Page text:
Anger is growing among the survivors of Pakistan's deadly floods, caused by slow relief work in the devastated areas.
On Sunday, hundreds of people held protests in Punjab Province, chanting slogans against the government.
Swelled by torrential monsoon rains, major rivers have flooded Pakistan's mountain valleys and fertile plains, killing up to 1,600 people, and leaving two million homeless. It has disrupted lives of a tenth of Pakistan's 170 million people.
With an area roughly the size of Italy affected by floods, government and foreign aid has been slow in coming.
The United Nations says that six million people still need water, food, shelter and medicine, and has warned of a second wave of deaths among the sick and hungry if this help does not arrive.
Pakistan's government, already facing a Taliban insurgency, now faces the risk of social upheaval and long-term economic pain.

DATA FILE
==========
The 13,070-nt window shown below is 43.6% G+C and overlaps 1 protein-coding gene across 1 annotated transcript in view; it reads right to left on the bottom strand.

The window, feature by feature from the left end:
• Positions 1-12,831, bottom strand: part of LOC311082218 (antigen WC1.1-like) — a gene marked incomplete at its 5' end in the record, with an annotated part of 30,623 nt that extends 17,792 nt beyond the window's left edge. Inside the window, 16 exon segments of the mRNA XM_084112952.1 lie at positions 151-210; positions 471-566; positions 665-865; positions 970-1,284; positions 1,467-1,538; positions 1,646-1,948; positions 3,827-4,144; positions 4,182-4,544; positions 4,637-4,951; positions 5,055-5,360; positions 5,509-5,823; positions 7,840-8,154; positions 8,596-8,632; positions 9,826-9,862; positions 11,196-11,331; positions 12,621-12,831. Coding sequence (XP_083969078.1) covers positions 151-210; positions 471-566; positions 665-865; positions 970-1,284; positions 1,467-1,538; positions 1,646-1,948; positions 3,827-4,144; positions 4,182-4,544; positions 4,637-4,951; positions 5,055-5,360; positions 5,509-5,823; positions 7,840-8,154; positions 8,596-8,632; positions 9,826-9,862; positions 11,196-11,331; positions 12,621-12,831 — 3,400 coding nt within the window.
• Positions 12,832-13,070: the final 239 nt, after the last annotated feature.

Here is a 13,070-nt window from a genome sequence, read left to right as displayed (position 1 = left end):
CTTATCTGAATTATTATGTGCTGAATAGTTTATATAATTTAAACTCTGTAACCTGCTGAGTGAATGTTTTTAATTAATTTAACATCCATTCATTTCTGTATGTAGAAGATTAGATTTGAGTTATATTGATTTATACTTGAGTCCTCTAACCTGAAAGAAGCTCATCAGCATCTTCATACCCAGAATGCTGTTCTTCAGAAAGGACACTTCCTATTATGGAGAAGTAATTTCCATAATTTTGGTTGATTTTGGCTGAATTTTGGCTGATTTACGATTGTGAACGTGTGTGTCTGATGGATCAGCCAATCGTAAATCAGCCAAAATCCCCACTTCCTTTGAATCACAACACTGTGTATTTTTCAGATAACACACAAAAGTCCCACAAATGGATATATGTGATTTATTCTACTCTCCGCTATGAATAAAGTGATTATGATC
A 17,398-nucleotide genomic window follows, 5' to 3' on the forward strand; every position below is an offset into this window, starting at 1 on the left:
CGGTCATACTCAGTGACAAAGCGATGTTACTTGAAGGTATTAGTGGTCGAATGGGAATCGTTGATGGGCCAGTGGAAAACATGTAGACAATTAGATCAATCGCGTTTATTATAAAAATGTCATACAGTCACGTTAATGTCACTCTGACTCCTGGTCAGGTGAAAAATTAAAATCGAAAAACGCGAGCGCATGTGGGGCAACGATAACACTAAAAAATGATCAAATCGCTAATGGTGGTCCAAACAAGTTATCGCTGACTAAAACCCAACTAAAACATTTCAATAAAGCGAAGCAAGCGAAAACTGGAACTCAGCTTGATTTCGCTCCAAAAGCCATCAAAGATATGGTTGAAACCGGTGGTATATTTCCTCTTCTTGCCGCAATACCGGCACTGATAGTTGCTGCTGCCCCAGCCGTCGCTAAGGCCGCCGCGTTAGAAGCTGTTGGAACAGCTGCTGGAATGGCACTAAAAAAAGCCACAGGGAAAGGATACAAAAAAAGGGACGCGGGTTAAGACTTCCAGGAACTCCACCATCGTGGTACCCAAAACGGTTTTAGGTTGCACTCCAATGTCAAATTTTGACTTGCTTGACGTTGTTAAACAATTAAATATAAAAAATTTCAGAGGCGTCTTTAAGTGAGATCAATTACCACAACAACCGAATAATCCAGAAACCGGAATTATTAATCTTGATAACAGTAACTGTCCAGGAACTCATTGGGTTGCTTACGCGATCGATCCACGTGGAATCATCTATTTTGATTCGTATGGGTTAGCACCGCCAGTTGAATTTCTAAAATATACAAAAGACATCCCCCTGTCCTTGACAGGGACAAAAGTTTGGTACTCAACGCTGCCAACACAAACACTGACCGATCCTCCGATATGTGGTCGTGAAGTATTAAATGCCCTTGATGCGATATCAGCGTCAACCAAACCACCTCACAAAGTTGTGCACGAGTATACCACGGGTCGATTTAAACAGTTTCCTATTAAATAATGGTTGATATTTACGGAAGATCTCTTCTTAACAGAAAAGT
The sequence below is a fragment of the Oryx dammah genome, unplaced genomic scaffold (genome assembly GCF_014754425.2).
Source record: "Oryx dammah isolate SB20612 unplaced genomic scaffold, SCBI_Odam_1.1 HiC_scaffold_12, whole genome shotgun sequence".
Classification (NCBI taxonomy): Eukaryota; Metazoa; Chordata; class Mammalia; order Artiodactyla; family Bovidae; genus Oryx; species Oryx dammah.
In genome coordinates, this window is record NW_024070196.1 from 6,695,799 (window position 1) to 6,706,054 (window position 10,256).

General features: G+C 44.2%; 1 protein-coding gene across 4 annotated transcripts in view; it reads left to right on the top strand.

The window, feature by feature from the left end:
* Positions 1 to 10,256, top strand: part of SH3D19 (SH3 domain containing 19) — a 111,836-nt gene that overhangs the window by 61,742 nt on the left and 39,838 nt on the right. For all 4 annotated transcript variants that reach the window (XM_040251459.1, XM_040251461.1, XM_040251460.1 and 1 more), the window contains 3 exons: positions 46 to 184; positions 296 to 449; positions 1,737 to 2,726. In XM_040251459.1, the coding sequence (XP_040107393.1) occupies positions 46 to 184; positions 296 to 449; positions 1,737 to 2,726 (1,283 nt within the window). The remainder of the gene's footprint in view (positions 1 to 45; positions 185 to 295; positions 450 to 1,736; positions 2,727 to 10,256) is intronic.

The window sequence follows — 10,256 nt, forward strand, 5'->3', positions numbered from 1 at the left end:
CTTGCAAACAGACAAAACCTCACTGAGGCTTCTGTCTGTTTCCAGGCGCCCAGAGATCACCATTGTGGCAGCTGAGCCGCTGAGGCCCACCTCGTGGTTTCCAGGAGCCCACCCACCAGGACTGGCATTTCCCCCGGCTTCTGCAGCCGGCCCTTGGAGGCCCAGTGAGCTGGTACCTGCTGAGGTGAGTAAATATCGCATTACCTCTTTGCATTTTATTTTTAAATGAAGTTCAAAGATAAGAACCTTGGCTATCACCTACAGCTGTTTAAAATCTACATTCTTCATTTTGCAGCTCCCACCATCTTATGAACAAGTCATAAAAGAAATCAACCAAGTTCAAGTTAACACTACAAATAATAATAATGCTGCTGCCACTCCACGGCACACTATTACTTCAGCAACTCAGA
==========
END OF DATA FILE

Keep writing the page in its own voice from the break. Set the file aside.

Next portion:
[Mohammad Liaqat, Protestor]:
"It is our right but we get nothing. Our families are hungry. That is why we are protesting and we have blocked the road."
"We are extremely hungry. Our children are hungry. We are staying on elevated ground. Our houses have been destroyed. I have only one set of clothes which I am wearing at the moment."
Accusations abound that aid is not being delivered fairly.
[Hafiz Shabbir, Protestor]:
"Our town is submerged by floods; at least two hundred houses are inundated. The administration personnel are giving out aid to their own people. We are dying of hunger here. No one has showed up to comfort us."
The meteorological department says heavy rains are expected in Punjab and the northwest over the next two days.